Now I'm going to find someone's Yuletide Dear Author letter and crib their layout for mine.
katherine_tag: SGAkatherine_tag on October 20th, 2012 01:09 am (UTC)
Ah ha ha ha, I promise that if I request To The Hilt, I will give you a 'get out of porn free' card!
Auburnauburnnothenna on October 20th, 2012 01:18 am (UTC)
I'd actually be fine with it. To the Hilt is really the only Dick Francis book I could write slash porn for, no, wait, there's always Sid and Chico...

Oh God, I read these books when I was, like, nine, my childhood is now tainted by my adulthood.

Though, a get out of porn free card is pretty nice when it comes to exchanges, because sometimes you just can't come up with an idea for smut.
katherine_tag: SGAkatherine_tag on October 21st, 2012 12:01 am (UTC)
There's always Rat Race, too. Matt & Colin are friendly enough :)
joycejoyce on October 16th, 2012 10:44 pm (UTC)
This was kind of hilarious. :) But smart, too; thanks for sharing with us.

I finally requested an AO3 account, after lurking ad infinitem. Looks like it will be after Yuletide this year before I get one, but there is always next year...
tried to eat the safe banana: Yuletide Woot!thefourthvine on October 17th, 2012 01:01 am (UTC)
Email elyn at yuletide@yuletidetreasure.org; she can hook you up with an AO3 account to participate in Yuletide. (The Archive gives challenge mods lots of invitations specifically for this purpose.)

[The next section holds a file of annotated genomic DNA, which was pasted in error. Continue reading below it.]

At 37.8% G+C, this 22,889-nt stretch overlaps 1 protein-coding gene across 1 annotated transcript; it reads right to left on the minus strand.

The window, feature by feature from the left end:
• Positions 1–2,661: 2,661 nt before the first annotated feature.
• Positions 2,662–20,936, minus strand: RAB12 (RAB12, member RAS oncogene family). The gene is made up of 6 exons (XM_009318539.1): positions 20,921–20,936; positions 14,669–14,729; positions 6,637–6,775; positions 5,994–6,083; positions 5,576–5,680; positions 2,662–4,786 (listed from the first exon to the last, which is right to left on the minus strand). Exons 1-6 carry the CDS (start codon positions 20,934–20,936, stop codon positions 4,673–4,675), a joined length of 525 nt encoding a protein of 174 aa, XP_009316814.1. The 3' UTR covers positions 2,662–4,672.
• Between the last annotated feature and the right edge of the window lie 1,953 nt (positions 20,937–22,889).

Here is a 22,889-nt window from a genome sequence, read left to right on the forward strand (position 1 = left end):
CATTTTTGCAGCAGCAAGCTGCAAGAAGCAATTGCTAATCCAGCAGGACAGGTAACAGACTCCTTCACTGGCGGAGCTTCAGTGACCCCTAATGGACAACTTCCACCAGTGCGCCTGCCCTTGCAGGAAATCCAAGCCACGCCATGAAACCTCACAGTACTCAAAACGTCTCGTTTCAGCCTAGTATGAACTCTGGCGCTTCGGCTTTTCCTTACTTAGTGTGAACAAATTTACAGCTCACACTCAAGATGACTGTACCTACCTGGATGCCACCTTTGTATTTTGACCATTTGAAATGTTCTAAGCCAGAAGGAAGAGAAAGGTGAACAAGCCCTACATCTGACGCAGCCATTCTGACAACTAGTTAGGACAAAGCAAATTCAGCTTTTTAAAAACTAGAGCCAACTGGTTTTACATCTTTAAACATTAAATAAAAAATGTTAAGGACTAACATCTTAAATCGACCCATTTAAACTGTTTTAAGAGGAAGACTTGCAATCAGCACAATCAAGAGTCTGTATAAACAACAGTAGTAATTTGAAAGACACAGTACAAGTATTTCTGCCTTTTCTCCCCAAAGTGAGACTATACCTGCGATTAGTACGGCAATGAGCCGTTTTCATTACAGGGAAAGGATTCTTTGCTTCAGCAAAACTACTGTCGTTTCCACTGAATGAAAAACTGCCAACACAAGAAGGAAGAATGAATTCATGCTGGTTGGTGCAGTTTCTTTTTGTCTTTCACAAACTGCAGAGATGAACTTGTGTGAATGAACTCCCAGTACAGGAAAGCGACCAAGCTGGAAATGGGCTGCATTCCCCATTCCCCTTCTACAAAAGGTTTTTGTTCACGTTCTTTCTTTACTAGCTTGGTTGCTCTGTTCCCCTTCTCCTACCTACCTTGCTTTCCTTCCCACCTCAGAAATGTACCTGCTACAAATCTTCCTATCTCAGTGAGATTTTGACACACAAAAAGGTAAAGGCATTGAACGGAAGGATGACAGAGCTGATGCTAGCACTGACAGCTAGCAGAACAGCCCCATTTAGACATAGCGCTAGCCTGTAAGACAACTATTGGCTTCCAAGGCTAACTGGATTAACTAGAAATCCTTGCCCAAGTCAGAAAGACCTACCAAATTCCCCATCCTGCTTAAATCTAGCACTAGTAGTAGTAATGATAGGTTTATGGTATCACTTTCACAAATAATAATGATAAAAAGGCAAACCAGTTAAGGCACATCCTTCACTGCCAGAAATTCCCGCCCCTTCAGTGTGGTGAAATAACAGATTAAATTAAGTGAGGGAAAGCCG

JOINNNN USSSSS.
joycejoyce on October 17th, 2012 01:09 am (UTC)
Emailed! Meep! :)
joycejoyce on October 17th, 2012 04:26 pm (UTC)
It worked! :) Thank you.

Dammit. Now I need to think of a username.
lectissima femina: buffyangel-gilesroseartyartie on October 17th, 2012 05:28 am (UTC)
Oh my gosh, if my place wasn't such a colossal mess I would find it and take a picture of it, but I *still have* the story you wrote me, which I printed out to show to friends who didn't read fanfiction, because it was just that awesome and still is. And so reading about the story behind the scenes was really surprising, because it was so brilliant and spot on and delightfully fluffy and yet not saccharine at all, which is a really hard balance to achieve. So it makes me happy I helped make your first Yuletide a good one, because you are such a fantastic writer, and I bet you have made a lot of recipients very happy on Christmas morning!

And so that's my bit of advice: leave feedback and copious thanks! You never know what your author went through to craft your story and your comment may just be that bit of confidence in themselves they might truly need. And make your comments and thanks detailed in some way, to let your author know you really did read this thing they made *just* for you.

And if the story is just that awesome, come back and let them know a year later. ;)
Fairyscarletladyy on October 24th, 2012 09:39 pm (UTC)
I watch Yuletide, it always looks like fun and I feel like I'm majorly missing out, but... I only write Harry Potter!